A different model of civic education was on display last month at the Andrew Goodman Foundation’s National Civic Leadership Training Summit, held at Montclair State University from June 19-23. Here, 85 students from 59 colleges and universities in 25 states gathered as part of the Vote Everywhere Project, to review their efforts to raise voting rates on their campuses. They shared successes and challenges in registering students to vote, increasing polling sites on campuses, pushing for laws that expand early voting for college students and removing other voting impediments.
My visit to the Summit coincided with a tragic anniversary: June 21 marked 55 years to the day that Andrew Goodman, the Foundation’s namesake, was murdered by the Ku Klux Klan along with two friends, James Chaney and Michael Schwerner. The three young men had all joined 1964 Freedom Summer, a voter registration project in Mississippi.
Andrew’s brother, David Goodman, now the President of the Foundation’s Board of Directors, shared with me evidence of the Foundation’s impact. The National Study of Learning, Voting and Engagement at Tufts University (NSLVE), which measures voting rates of students nationwide, reported an average voting rate of about two percent points higher on campuses where Andrew Goodman Foundation is active, versus the national average.
At the summit, where students’ energy was palpable, the conversations were not for amateurs. Participants had already been grappling for some time with the complexities of how to raise youth voting rates. Breakout groups discussed problems such as especially low voting rates among math, engineering and business majors. Student panelists described how they analyzed institutions’ organizational structures to figure out which levers can be pulled to enact change. Other young activists described their efforts to make student IDs a legal form of voter identification in states which prohibit the practice.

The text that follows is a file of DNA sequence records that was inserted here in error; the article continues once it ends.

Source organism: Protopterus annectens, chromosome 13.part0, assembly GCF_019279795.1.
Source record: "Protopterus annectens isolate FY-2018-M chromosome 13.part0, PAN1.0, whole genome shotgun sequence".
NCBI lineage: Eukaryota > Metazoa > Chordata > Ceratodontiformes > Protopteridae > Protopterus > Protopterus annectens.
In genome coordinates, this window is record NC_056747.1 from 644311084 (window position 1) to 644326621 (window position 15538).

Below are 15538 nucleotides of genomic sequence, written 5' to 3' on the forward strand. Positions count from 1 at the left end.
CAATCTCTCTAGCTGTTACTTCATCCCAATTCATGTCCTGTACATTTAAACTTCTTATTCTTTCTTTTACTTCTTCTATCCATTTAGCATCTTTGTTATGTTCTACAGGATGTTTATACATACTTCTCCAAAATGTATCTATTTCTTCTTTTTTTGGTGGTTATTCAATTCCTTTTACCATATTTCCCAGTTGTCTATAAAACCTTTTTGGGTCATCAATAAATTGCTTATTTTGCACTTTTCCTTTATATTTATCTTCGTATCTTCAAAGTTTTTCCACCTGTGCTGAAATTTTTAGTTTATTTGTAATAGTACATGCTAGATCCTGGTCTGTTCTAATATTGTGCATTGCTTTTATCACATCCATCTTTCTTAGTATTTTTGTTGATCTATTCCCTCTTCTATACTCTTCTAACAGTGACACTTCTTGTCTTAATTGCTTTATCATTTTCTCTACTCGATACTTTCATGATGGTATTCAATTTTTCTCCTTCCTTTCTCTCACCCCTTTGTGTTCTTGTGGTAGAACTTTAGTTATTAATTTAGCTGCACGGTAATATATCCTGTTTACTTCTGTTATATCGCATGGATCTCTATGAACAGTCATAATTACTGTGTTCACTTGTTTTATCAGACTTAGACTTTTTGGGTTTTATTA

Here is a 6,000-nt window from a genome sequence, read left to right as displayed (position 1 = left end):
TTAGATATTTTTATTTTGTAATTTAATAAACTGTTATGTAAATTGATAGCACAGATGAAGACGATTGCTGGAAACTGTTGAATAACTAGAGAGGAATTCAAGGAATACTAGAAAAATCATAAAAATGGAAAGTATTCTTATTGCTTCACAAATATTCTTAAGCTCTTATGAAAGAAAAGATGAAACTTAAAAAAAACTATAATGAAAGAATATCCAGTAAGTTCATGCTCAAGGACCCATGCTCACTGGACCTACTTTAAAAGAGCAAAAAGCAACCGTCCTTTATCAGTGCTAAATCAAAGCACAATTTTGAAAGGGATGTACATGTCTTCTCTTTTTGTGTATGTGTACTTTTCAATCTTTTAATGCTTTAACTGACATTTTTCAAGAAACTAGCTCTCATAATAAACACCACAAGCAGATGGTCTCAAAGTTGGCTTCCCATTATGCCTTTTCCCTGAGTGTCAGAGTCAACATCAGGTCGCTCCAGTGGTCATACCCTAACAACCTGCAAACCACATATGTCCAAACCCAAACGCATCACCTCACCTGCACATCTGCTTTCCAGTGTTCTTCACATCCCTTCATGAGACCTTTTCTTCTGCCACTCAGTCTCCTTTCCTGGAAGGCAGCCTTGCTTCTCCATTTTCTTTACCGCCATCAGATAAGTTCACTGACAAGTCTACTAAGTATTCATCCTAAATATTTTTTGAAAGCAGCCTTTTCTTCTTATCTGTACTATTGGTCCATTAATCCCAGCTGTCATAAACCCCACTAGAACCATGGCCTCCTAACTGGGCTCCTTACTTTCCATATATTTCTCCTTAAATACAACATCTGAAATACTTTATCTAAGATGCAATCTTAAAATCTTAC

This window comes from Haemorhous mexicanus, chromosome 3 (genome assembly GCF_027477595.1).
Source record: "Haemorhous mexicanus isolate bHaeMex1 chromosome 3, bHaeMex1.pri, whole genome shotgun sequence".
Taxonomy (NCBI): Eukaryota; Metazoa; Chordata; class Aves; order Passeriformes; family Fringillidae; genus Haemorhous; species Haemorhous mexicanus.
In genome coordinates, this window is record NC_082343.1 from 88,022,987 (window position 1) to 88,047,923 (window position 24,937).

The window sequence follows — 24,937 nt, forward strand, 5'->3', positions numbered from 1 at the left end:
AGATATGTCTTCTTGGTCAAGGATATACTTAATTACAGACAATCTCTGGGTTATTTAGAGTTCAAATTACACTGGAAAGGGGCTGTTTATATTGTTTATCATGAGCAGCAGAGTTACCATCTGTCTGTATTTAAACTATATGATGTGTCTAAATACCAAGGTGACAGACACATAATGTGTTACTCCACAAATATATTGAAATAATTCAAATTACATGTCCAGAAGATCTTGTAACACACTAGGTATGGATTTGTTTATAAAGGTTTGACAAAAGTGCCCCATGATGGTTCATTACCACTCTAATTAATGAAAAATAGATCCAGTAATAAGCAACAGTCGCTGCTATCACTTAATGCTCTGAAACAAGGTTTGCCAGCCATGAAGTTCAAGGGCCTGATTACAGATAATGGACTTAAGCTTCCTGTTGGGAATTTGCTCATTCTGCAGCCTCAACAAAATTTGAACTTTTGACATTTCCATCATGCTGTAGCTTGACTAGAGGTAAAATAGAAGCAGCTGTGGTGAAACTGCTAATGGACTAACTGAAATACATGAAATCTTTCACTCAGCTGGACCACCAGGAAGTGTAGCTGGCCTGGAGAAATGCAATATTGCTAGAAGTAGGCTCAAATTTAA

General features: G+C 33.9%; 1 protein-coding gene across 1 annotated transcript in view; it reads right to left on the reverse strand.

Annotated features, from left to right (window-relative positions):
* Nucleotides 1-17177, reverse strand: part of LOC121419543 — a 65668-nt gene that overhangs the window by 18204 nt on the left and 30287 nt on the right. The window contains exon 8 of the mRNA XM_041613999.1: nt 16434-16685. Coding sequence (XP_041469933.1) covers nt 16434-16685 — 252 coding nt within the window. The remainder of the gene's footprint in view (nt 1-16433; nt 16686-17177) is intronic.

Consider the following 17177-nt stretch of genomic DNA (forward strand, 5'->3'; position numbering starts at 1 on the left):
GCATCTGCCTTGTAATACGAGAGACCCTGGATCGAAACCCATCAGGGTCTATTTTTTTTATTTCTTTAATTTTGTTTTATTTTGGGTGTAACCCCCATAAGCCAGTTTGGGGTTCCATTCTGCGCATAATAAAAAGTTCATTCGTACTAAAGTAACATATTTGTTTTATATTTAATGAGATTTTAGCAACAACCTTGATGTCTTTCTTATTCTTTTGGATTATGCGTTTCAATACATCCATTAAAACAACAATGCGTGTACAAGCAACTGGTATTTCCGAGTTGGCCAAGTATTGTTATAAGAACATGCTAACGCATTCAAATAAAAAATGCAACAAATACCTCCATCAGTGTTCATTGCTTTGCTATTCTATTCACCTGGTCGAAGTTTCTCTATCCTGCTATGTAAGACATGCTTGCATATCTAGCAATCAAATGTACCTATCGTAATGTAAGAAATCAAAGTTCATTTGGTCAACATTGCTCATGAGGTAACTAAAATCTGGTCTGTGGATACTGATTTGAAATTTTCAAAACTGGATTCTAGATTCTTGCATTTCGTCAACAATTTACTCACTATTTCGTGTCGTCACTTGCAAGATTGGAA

Some of the former “ambassadors”, as they are called, go on to receive support from the Puffin Foundation to take their projects to a new level. Usjid Hameed, a young man who graduated from Towson University and now works in Ohio to increase access to the ballot for non-native English speaking citizens, says his work originated in frustration that his own grandmother, a Pakistani immigrant, could not read the ballot to vote.
The low rates of civic engagement among Americans under age 24 cannot be downplayed. But rather than chalk up the reasons to personal failings among our youth, we must rigorously analyze what other factors contribute to this reality: lack of understanding of the political process, transient populations of college students who have difficulty registering to vote, schools that prioritize other subjects over social studies and civics, and students who are so overwhelmed by the complexities of issues that they feel ill-equipped to cast their vote responsibly. These are but a few of the various reasons young people are not engaging.
Organizations including Generation Citizen and The Andrew Goodman Foundation offer effective examples of how youth can see connections between their lives and institutions that enable our democracy to function. Through a combination of positive peer pressure, education about civic institutions and government at all levels, and awareness of local issues, Generation Z can be a mighty force that makes civic engagement and voting not an anomaly, but a norm.